It is, perhaps, predictable that this outrageous piece of legislation was rushed into Parliament by former cop and now Home Affairs Minister Peter Dutton.
It is also noteworthy that Dutton’s relatively recently created department stinks of the same smell of authoritarianism as its US namesake, the Department of Homeland Security.
The fact that this bill was tabled literally days after the obligatory call for public consultation ended is testimony to the heights of arrogance this government has reached. There was barely any pretence at genuine public consultation.
Regardless of the uniformly negative sentiments expressed by the considerable number of submissions from interested stakeholders, the government decided it was prudent to ignore all of the protestations and once again simply impose its will on the people.
What’s more, true opposition to this sordid piece of legislation is being spearheaded by the increasingly powerful voices representing the telecommunications and technology sectors.
Here is what the Communications Alliance, which represents the Australian telecommunications industry, including all the important players, had to say:
- the Bill may undermine Australians’ cyber-security, including by forcing telcos to create vulnerabilities in their goods or services that can be exploited by criminals;
- there are serious potential compromises for the privacy of all Australians;
- the Bill lacks appropriate Ministerial and Judicial oversight of the actions of security agencies;
- the scope of the Bill is extremely wide, seeking to capture the actions of telcos, internet players, IT companies, electronics manufacturers, installers, facility owners, component and software suppliers, among others;
- the wide application to overseas organisations may cause those firms to withdraw service offerings from the Australian market while simultaneously placing Australian organisations at a competitive disadvantage;
- the Bill risks placing industry players in an invidious position by requiring them to break the laws of foreign countries in which they operate; and
- the Bill may contribute to the fragmentation of the global internet and risks seeing Australia’s inputs to global internet governance fora sidelined.
That appears to be a pretty comprehensive list of reasons why this outrageous piece of legislation should be scrapped.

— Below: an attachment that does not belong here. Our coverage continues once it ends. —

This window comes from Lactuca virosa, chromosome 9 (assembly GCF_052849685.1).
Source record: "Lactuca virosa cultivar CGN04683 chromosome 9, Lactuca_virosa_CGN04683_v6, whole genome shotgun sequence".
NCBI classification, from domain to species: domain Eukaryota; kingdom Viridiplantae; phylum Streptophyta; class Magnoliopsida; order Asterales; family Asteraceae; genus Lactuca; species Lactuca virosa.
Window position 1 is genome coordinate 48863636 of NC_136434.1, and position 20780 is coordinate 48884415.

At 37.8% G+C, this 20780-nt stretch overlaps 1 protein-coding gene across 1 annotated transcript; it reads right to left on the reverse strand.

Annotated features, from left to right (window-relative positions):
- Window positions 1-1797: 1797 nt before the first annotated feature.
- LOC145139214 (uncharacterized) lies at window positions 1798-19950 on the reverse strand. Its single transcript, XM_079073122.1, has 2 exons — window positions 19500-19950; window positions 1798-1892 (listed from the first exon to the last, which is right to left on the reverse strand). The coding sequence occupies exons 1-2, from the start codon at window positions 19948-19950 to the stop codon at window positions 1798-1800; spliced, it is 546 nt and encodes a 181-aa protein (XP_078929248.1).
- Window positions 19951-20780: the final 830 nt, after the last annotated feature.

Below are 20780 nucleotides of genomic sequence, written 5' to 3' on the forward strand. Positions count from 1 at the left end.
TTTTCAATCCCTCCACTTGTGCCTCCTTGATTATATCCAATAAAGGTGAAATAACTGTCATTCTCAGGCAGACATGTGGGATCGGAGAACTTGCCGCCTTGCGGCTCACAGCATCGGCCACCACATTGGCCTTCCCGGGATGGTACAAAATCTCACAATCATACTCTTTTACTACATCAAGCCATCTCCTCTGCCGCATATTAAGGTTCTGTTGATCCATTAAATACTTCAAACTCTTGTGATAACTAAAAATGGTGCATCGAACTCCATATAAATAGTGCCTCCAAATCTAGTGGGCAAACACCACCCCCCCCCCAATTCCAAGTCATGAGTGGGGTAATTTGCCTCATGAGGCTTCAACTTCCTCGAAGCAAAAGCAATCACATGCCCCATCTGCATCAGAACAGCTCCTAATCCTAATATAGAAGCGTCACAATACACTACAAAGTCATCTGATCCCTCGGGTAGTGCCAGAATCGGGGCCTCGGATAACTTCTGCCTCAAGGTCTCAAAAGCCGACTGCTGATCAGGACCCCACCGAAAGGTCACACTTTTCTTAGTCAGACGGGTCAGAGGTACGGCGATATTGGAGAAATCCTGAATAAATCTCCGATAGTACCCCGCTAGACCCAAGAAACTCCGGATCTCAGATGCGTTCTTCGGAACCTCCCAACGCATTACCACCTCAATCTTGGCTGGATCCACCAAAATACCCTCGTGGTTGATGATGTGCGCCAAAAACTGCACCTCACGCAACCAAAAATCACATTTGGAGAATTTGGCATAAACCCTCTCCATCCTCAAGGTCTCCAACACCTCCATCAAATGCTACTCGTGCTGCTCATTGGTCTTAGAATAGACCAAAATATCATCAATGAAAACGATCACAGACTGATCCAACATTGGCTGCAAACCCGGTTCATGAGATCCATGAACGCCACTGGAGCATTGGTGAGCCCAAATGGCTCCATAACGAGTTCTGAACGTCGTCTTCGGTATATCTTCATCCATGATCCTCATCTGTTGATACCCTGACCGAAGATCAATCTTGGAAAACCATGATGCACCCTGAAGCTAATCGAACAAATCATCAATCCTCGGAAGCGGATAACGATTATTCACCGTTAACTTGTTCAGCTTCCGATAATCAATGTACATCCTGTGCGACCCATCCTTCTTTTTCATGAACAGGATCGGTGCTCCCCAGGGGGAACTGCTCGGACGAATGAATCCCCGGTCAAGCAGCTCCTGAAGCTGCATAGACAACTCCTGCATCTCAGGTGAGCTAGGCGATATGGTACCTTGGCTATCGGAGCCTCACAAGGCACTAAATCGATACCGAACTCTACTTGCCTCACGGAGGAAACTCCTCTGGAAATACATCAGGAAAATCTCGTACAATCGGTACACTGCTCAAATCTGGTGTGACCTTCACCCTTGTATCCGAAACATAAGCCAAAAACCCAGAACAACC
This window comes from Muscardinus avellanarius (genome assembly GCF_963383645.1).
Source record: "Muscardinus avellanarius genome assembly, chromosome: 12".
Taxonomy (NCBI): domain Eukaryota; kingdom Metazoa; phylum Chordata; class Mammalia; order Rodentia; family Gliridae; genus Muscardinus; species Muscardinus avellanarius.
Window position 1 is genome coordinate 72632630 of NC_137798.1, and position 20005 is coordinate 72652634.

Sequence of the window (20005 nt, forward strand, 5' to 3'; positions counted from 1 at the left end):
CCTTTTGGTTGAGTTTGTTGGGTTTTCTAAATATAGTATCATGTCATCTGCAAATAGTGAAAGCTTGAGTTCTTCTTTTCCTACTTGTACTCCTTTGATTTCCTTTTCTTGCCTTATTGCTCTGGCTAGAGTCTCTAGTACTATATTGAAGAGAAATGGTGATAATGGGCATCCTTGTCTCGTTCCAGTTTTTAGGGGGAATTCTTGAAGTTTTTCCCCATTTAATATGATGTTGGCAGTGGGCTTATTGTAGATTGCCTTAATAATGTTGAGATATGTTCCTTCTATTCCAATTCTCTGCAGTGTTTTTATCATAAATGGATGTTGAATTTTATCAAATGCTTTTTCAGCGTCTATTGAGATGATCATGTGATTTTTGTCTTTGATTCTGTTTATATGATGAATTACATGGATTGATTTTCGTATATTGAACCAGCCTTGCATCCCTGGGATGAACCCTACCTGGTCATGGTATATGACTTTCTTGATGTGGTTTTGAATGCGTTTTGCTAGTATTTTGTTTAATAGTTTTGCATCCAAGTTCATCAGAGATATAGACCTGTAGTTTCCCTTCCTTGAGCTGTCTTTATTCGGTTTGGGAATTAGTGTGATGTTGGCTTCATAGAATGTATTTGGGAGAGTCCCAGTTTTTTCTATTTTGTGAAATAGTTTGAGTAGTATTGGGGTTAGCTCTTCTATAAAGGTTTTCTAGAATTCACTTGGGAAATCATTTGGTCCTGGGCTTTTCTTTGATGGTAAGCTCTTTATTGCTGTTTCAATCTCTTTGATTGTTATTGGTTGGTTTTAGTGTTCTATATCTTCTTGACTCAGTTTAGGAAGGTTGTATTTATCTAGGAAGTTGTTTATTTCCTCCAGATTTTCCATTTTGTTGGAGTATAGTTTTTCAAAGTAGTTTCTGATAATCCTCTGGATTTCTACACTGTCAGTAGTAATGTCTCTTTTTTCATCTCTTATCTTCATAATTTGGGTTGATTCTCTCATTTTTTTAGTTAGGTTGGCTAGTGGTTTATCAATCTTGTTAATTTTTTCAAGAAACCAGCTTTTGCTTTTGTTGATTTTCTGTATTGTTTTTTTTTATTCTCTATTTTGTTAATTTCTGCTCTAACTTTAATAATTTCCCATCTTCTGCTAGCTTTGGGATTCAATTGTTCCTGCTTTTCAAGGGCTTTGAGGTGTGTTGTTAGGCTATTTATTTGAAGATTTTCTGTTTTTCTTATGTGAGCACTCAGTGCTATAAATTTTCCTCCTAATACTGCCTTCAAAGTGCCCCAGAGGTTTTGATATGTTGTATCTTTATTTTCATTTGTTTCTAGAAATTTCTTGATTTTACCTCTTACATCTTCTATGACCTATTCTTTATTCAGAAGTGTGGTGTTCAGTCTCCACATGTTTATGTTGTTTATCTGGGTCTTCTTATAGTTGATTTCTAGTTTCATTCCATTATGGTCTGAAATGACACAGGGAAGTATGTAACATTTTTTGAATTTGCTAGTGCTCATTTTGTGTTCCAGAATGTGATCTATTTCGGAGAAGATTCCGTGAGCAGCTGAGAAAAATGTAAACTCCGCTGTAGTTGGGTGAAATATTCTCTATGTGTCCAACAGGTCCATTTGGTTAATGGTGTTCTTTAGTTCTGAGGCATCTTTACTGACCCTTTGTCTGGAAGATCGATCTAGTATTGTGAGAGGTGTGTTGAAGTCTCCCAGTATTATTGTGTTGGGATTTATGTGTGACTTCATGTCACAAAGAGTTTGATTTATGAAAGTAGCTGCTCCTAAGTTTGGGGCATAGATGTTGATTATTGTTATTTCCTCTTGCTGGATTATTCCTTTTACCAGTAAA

On top of this even the giant online tech multinationals — Google, Facebook, Amazon and Twitter — have called for the bill to be abandoned through a submission from their representative association, the Digital Industries Group.
And this is what Digital Rights Senator Jordon Steele-John of the Australian Greens had to say:
“Contrary to the stated objective of the bill, Australian cyber security will be significantly diminished by undermining the fundamental principles of end-to-end encryption – which is exactly what this legislation proposes.
“Creating technology vulnerabilities to expand the surveillance overreach of the five eyes network will ultimately leave all of us more vulnerable to criminal activity. Given some of the biggest data breaches over the last few years have come from government agencies, I’m not left feeling any safer by the prospect of this legislation.
“This is massive government overreach and something we should all be extremely concerned about. It makes a mockery of our right to privacy, leaves us more vulnerable to cyber espionage and permanently weakens existing protections we all rely on to stay safe and secure online.”
Meanwhile, the one party in Australia that has the power to put paid to the government’s ambition to foist its pernicious plan to violate the privacy of Australians, the Australian Labor Party Federal Opposition, has yet to voice real opposition to legislation. Instead what they have given us is their usual mealy-mouthed lip service.
The Opposition’s shadow communications minister Michelle Rowland, together with shadow attorney-general Mark Dreyfus, and shadow human services minister Ed Husic, issued a statement that was basically a rap on the knuckles of the government, admonishing them for rushing through the legislation.
“We saw what a mess the Liberals made with their half-baked metadata proposal and attempting to rush the encryption Bill in a similar way would be reckless.”
Indeed. What the statement did not say, however, was that the Labor “Opposition” ended up supporting that “half-baked metadata proposal” and thus was equally culpable in enabling that draconian piece of privacy-destroying legislation to become law.
When pressed about the current bill before Parliament, the Labor Opposition has refused to rule out supporting it, indicating that it intends to once again act as a rubber stamp and thwart the will of the people.
So what we have now is a government hell-bent on pursuing a wildly unpopular policy at the behest of local and foreign spy and law enforcement agencies within the Five Eyes community of the US, UK, Australia, Canada and New Zealand. And we have a weak-kneed opposition equally beholden to those very same forces.
What the government and opposition seem to have forgotten is that their charter is to enact the will of the Australian people. They are supposed to work for us. They were not vested with power to do the bidding of local and foreign intelligence agencies.
In the case of the Labor Opposition, this is perhaps their last real chance to prove that they are a real opposition force in the Australian Parliament by helping to quash this deeply flawed piece of legislation. However, judging by their past actions, one could be forgiven for not holding out much hope.